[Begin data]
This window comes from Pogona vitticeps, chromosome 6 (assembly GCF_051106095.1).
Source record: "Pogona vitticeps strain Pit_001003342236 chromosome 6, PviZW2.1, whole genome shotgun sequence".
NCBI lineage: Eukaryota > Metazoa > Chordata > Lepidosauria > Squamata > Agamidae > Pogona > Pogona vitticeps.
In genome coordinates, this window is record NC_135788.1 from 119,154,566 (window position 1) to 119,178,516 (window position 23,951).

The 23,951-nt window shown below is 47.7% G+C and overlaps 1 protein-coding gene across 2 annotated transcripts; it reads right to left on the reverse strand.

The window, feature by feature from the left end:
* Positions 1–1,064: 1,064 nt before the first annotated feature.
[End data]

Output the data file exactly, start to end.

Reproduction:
This window comes from Pogona vitticeps, chromosome 6 (assembly GCF_051106095.1).
Source record: "Pogona vitticeps strain Pit_001003342236 chromosome 6, PviZW2.1, whole genome shotgun sequence".
NCBI lineage: Eukaryota > Metazoa > Chordata > Lepidosauria > Squamata > Agamidae > Pogona > Pogona vitticeps.
In genome coordinates, this window is record NC_135788.1 from 119,154,566 (window position 1) to 119,178,516 (window position 23,951).

The 23,951-nt window shown below is 47.7% G+C and overlaps 1 protein-coding gene across 2 annotated transcripts; it reads right to left on the reverse strand.

The window, feature by feature from the left end:
* Positions 1–1,064: 1,064 nt before the first annotated feature.